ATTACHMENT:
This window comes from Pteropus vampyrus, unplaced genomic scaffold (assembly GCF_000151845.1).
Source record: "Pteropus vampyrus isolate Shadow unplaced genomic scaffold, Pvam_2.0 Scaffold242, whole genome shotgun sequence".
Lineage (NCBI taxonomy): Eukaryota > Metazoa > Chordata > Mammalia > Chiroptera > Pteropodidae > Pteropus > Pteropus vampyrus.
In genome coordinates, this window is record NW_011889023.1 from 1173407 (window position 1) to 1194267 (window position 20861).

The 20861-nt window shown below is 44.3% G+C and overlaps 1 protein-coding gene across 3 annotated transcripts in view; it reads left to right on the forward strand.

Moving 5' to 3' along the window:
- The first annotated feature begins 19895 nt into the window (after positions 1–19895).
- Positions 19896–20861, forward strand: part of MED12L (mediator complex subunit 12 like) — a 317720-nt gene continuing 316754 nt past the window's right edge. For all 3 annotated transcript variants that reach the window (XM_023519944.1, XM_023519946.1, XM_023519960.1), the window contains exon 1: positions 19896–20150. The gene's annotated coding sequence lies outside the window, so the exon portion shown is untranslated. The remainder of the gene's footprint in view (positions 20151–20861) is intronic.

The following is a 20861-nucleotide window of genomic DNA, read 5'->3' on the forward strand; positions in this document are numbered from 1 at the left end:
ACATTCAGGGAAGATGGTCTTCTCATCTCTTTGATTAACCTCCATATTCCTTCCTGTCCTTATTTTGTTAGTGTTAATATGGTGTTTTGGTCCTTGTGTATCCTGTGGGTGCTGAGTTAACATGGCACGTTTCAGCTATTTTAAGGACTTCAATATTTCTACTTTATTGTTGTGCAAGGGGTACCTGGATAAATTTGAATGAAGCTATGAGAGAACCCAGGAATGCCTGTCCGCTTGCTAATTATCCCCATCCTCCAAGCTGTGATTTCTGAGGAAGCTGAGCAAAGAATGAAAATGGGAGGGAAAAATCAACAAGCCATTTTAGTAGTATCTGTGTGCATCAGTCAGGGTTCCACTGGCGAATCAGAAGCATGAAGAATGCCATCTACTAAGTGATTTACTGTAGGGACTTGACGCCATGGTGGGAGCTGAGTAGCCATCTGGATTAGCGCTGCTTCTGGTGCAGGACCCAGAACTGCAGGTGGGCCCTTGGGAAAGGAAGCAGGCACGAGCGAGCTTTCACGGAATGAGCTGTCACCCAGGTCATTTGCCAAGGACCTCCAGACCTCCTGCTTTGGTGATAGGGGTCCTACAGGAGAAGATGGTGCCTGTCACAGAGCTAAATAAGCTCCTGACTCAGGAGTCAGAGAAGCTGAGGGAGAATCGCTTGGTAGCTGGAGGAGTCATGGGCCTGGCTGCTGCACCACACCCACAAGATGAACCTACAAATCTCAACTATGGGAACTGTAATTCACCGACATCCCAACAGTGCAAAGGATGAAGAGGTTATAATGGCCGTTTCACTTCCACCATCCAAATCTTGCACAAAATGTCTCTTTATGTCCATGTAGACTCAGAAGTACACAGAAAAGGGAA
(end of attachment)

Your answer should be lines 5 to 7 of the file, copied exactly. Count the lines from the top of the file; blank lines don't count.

The 20861-nt window shown below is 44.3% G+C and overlaps 1 protein-coding gene across 3 annotated transcripts in view; it reads left to right on the forward strand.

Moving 5' to 3' along the window:
- The first annotated feature begins 19895 nt into the window (after positions 1–19895).